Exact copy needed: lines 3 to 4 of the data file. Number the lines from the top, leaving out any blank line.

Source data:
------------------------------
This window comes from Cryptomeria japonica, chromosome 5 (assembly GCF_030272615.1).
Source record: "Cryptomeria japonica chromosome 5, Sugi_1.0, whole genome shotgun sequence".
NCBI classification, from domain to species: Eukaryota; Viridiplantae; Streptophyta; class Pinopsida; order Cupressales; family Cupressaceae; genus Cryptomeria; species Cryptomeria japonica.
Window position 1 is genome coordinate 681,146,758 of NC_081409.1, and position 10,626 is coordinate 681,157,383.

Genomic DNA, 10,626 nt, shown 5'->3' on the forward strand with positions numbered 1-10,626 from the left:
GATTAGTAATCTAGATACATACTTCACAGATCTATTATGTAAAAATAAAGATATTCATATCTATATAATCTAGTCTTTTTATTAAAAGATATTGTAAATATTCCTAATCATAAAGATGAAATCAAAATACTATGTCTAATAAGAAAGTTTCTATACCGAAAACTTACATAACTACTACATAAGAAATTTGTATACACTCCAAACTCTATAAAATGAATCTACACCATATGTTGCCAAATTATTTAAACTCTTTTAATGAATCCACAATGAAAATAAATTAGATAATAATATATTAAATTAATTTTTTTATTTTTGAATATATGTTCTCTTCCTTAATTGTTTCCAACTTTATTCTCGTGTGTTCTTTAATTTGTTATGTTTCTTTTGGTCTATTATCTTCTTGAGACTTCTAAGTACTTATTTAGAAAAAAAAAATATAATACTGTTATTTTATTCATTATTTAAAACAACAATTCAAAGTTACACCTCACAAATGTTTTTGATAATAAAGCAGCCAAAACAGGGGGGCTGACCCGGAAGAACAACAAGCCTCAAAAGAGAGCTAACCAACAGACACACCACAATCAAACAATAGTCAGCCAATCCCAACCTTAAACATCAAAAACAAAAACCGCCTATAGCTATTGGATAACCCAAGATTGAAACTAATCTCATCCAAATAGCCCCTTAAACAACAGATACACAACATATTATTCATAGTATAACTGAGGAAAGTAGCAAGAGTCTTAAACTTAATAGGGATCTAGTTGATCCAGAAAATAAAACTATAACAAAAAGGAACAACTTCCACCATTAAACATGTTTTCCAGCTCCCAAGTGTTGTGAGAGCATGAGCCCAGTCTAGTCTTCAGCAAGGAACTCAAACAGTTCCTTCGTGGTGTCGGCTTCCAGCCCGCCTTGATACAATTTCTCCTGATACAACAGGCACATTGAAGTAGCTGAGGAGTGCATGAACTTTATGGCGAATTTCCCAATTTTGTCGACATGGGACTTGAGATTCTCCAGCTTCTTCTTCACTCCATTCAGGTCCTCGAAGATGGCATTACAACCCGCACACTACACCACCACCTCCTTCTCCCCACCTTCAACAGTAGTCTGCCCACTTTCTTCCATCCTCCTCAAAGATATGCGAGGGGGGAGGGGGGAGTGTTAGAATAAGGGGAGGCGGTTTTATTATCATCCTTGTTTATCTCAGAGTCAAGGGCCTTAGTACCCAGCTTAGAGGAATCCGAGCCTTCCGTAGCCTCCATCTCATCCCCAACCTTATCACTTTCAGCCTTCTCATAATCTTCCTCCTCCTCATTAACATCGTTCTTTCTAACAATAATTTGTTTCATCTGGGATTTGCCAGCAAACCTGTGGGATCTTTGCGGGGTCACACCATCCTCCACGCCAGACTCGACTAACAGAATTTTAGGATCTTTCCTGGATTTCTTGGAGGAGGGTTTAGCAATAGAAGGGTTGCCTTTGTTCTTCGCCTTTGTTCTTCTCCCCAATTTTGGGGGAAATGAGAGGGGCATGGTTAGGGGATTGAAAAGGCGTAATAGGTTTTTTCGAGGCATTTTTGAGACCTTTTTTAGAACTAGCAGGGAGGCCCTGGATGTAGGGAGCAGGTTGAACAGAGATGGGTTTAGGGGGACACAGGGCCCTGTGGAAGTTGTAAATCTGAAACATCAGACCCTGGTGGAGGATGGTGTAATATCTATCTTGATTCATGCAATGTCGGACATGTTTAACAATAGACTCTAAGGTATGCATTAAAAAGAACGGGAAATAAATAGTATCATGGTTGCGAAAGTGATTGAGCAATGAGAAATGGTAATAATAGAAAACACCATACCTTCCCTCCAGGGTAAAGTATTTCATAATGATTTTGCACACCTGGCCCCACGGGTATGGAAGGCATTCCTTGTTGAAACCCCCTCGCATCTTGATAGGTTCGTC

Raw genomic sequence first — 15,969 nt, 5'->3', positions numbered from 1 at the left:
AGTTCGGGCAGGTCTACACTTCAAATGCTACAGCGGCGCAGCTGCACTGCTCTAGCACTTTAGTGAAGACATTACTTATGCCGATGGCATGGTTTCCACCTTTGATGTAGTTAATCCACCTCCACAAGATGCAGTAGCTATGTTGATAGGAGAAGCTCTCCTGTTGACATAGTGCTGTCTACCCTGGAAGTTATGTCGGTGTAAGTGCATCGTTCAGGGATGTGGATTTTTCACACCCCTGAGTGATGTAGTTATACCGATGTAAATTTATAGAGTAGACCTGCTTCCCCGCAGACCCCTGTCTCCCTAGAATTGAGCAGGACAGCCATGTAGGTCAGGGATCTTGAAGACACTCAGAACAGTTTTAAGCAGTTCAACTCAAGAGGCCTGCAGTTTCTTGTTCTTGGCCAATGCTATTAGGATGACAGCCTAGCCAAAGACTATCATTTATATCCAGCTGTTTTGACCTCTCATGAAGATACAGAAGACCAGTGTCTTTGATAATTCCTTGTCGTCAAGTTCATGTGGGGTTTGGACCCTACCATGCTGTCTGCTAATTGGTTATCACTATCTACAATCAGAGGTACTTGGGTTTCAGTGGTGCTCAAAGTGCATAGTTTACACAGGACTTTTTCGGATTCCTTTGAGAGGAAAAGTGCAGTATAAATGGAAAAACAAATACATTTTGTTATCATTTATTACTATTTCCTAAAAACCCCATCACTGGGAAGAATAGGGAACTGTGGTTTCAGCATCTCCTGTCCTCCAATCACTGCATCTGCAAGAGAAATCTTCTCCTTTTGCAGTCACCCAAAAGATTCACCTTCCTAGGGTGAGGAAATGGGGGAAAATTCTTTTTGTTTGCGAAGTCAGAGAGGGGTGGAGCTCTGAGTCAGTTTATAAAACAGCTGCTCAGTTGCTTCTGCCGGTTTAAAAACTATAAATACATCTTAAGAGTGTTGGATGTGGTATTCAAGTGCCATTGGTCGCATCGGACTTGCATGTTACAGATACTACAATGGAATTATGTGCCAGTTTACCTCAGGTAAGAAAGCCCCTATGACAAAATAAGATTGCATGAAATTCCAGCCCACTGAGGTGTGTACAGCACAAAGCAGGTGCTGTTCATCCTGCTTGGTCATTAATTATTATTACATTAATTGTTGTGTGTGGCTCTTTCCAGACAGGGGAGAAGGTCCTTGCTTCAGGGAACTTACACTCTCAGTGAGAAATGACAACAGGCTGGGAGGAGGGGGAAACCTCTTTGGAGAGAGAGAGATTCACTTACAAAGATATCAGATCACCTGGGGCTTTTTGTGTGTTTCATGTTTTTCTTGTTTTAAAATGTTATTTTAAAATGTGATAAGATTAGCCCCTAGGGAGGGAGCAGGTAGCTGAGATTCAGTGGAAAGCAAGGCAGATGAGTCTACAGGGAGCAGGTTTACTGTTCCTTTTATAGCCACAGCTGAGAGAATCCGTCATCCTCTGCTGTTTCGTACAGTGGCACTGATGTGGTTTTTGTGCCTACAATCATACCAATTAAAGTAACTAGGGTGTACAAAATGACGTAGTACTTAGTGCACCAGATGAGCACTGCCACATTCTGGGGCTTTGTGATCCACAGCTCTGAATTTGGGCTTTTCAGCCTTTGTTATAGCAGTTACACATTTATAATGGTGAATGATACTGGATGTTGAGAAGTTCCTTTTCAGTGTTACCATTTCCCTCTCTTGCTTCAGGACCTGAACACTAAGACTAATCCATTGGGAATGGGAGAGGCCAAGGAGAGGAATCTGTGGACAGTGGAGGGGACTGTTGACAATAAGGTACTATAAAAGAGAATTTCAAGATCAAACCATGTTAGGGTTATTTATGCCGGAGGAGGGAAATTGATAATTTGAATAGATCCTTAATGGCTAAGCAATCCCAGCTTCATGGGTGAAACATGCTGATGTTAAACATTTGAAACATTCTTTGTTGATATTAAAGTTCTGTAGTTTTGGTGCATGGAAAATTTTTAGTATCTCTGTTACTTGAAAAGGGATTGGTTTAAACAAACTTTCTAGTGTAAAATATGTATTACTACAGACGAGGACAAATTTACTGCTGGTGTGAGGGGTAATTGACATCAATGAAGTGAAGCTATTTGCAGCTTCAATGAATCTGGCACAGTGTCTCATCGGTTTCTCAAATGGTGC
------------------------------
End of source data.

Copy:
NCBI classification, from domain to species: Eukaryota; Viridiplantae; Streptophyta; class Pinopsida; order Cupressales; family Cupressaceae; genus Cryptomeria; species Cryptomeria japonica.
Window position 1 is genome coordinate 681,146,758 of NC_081409.1, and position 10,626 is coordinate 681,157,383.